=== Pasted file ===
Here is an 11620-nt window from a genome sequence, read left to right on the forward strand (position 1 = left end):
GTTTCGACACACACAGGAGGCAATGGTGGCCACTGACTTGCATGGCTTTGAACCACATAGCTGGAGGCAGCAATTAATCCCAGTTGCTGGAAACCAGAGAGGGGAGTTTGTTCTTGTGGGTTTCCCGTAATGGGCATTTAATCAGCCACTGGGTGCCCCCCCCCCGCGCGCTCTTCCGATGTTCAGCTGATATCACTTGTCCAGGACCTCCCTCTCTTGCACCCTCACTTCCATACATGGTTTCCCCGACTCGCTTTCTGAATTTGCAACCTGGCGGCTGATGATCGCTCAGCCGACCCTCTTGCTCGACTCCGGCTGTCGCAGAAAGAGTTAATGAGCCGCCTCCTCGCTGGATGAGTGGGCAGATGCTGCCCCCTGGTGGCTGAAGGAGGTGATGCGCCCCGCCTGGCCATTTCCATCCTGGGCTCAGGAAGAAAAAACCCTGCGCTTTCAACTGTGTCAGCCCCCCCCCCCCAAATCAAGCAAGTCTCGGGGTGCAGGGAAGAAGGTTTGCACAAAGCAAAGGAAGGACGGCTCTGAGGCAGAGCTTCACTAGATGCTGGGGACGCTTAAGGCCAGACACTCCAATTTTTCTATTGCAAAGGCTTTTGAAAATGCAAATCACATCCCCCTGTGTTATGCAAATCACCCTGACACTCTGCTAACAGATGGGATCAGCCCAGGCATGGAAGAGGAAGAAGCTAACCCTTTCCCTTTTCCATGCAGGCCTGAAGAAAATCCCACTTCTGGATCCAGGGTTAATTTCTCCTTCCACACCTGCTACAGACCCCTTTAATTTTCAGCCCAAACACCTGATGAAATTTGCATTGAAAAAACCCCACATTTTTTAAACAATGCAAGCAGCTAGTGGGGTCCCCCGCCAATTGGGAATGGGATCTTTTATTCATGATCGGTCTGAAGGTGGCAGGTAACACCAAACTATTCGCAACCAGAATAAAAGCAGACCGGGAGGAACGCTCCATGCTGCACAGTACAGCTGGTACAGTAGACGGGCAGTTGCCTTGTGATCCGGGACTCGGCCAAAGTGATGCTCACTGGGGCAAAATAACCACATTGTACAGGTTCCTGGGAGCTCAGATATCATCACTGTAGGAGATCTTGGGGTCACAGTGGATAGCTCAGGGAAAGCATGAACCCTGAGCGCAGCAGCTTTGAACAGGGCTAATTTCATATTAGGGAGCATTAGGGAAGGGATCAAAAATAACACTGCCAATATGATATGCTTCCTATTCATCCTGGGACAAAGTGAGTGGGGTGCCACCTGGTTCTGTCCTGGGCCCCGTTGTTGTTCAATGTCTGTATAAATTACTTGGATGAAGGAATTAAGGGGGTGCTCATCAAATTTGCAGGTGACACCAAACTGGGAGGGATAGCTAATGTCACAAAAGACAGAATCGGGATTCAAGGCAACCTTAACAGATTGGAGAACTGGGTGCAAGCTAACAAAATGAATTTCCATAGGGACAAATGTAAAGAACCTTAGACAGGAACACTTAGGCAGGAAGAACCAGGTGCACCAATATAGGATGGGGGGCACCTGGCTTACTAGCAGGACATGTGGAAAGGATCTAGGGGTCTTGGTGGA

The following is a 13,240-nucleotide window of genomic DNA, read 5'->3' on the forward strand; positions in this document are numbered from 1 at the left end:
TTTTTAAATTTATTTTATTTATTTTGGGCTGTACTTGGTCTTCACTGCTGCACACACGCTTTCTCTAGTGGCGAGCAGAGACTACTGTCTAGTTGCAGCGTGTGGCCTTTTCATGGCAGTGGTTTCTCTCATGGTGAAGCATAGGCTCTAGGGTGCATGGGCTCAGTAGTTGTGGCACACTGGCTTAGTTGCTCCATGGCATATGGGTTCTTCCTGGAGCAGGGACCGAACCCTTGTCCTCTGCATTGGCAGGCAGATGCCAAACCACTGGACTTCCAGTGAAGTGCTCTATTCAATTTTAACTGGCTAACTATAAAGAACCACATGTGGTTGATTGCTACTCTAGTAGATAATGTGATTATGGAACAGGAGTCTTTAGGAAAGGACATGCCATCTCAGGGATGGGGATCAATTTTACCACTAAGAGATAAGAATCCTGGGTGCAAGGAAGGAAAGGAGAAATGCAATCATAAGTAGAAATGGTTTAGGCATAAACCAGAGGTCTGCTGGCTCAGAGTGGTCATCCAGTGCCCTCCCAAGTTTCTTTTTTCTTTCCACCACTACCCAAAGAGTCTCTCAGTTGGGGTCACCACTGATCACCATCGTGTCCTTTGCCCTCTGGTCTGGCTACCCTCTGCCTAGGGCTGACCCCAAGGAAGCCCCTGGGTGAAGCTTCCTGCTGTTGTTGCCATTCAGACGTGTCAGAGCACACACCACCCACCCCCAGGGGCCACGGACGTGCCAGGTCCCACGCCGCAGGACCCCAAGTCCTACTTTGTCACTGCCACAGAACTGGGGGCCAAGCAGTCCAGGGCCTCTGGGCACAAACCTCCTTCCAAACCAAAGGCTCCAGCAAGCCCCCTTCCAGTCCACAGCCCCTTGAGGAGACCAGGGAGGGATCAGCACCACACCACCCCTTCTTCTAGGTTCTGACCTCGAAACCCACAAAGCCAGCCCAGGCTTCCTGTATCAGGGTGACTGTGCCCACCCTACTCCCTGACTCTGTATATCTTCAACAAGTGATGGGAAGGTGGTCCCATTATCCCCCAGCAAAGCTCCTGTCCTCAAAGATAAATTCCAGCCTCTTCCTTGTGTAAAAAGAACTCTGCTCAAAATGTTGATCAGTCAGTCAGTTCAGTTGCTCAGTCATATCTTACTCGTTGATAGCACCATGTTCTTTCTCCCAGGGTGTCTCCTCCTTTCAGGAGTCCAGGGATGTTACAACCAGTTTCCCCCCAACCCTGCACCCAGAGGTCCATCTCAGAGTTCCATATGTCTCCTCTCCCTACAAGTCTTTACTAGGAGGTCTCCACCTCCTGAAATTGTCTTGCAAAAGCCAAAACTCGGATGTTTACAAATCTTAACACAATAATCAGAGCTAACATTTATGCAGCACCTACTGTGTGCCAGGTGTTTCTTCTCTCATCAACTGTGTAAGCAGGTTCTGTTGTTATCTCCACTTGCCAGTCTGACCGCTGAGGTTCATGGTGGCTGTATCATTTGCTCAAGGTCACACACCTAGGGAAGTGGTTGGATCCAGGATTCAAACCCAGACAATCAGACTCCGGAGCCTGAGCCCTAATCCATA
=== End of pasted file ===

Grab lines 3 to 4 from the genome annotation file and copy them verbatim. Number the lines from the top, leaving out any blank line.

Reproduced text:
The following is a 13,240-nucleotide window of genomic DNA, read 5'->3' on the forward strand; positions in this document are numbered from 1 at the left end:
TTTTTAAATTTATTTTATTTATTTTGGGCTGTACTTGGTCTTCACTGCTGCACACACGCTTTCTCTAGTGGCGAGCAGAGACTACTGTCTAGTTGCAGCGTGTGGCCTTTTCATGGCAGTGGTTTCTCTCATGGTGAAGCATAGGCTCTAGGGTGCATGGGCTCAGTAGTTGTGGCACACTGGCTTAGTTGCTCCATGGCATATGGGTTCTTCCTGGAGCAGGGACCGAACCCTTGTCCTCTGCATTGGCAGGCAGATGCCAAACCACTGGACTTCCAGTGAAGTGCTCTATTCAATTTTAACTGGCTAACTATAAAGAACCACATGTGGTTGATTGCTACTCTAGTAGATAATGTGATTATGGAACAGGAGTCTTTAGGAAAGGACATGCCATCTCAGGGATGGGGATCAATTTTACCACTAAGAGATAAGAATCCTGGGTGCAAGGAAGGAAAGGAGAAATGCAATCATAAGTAGAAATGGTTTAGGCATAAACCAGAGGTCTGCTGGCTCAGAGTGGTCATCCAGTGCCCTCCCAAGTTTCTTTTTTCTTTCCACCACTACCCAAAGAGTCTCTCAGTTGGGGTCACCACTGATCACCATCGTGTCCTTTGCCCTCTGGTCTGGCTACCCTCTGCCTAGGGCTGACCCCAAGGAAGCCCCTGGGTGAAGCTTCCTGCTGTTGTTGCCATTCAGACGTGTCAGAGCACACACCACCCACCCCCAGGGGCCACGGACGTGCCAGGTCCCACGCCGCAGGACCCCAAGTCCTACTTTGTCACTGCCACAGAACTGGGGGCCAAGCAGTCCAGGGCCTCTGGGCACAAACCTCCTTCCAAACCAAAGGCTCCAGCAAGCCCCCTTCCAGTCCACAGCCCCTTGAGGAGACCAGGGAGGGATCAGCACCACACCACCCCTTCTTCTAGGTTCTGACCTCGAAACCCACAAAGCCAGCCCAGGCTTCCTGTATCAGGGTGACTGTGCCCACCCTACTCCCTGACTCTGTATATCTTCAACAAGTGATGGGAAGGTGGTCCCATTATCCCCCAGCAAAGCTCCTGTCCTCAAAGATAAATTCCAGCCTCTTCCTTGTGTAAAAAGAACTCTGCTCAAAATGTTGATCAGTCAGTCAGTTCAGTTGCTCAGTCATATCTTACTCGTTGATAGCACCATGTTCTTTCTCCCAGGGTGTCTCCTCCTTTCAGGAGTCCAGGGATGTTACAACCAGTTTCCCCCCAACCCTGCACCCAGAGGTCCATCTCAGAGTTCCATATGTCTCCTCTCCCTACAAGTCTTTACTAGGAGGTCTCCACCTCCTGAAATTGTCTTGCAAAAGCCAAAACTCGGATGTTTACAAATCTTAACACAATAATCAGAGCTAACATTTATGCAGCACCTACTGTGTGCCAGGTGTTTCTTCTCTCATCAACTGTGTAAGCAGGTTCTGTTGTTATCTCCACTTGCCAGTCTGACCGCTGAGGTTCATGGTGGCTGTATCATTTGCTCAAGGTCACACACCTAGGGAAGTGGTTGGATCCAGGATTCAAACCCAGACAATCAGACTCCGGAGCCTGAGCCCTAATCCATA